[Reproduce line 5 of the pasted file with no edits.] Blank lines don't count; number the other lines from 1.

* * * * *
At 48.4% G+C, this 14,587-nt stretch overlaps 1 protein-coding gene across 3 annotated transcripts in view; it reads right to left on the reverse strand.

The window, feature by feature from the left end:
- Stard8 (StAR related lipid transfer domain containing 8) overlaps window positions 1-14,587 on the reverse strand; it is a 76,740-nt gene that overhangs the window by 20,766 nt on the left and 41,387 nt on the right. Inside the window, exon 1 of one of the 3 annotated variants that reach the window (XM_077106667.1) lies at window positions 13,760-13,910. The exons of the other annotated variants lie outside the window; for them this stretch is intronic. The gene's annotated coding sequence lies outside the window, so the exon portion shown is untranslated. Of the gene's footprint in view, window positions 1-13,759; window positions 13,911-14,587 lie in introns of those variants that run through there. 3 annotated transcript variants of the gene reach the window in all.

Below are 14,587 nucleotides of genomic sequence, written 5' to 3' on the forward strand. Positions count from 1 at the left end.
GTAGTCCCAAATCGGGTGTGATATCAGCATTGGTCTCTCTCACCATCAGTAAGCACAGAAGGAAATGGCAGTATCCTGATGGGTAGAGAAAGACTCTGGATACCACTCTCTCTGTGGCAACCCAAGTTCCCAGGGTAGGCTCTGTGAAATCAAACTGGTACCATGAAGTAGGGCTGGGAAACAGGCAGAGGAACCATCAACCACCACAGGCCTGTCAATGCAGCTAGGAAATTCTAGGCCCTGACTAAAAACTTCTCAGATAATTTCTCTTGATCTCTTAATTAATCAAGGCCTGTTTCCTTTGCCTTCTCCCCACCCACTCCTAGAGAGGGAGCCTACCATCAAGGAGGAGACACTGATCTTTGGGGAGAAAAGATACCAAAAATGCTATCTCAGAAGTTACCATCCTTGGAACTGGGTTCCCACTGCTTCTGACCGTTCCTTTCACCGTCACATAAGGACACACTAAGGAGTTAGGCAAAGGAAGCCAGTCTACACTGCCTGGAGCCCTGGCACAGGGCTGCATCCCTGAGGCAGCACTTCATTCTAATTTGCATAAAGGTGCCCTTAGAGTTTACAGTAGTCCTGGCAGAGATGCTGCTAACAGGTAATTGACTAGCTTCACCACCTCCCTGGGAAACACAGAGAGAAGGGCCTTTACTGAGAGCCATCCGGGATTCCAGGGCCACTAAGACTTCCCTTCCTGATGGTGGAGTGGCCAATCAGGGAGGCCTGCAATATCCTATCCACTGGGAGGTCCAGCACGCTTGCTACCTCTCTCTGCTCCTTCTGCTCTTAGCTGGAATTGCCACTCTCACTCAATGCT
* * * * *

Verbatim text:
GTAGTCCCAAATCGGGTGTGATATCAGCATTGGTCTCTCTCACCATCAGTAAGCACAGAAGGAAATGGCAGTATCCTGATGGGTAGAGAAAGACTCTGGATACCACTCTCTCTGTGGCAACCCAAGTTCCCAGGGTAGGCTCTGTGAAATCAAACTGGTACCATGAAGTAGGGCTGGGAAACAGGCAGAGGAACCATCAACCACCACAGGCCTGTCAATGCAGCTAGGAAATTCTAGGCCCTGACTAAAAACTTCTCAGATAATTTCTCTTGATCTCTTAATTAATCAAGGCCTGTTTCCTTTGCCTTCTCCCCACCCACTCCTAGAGAGGGAGCCTACCATCAAGGAGGAGACACTGATCTTTGGGGAGAAAAGATACCAAAAATGCTATCTCAGAAGTTACCATCCTTGGAACTGGGTTCCCACTGCTTCTGACCGTTCCTTTCACCGTCACATAAGGACACACTAAGGAGTTAGGCAAAGGAAGCCAGTCTACACTGCCTGGAGCCCTGGCACAGGGCTGCATCCCTGAGGCAGCACTTCATTCTAATTTGCATAAAGGTGCCCTTAGAGTTTACAGTAGTCCTGGCAGAGATGCTGCTAACAGGTAATTGACTAGCTTCACCACCTCCCTGGGAAACACAGAGAGAAGGGCCTTTACTGAGAGCCATCCGGGATTCCAGGGCCACTAAGACTTCCCTTCCTGATGGTGGAGTGGCCAATCAGGGAGGCCTGCAATATCCTATCCACTGGGAGGTCCAGCACGCTTGCTACCTCTCTCTGCTCCTTCTGCTCTTAGCTGGAATTGCCACTCTCACTCAATGCT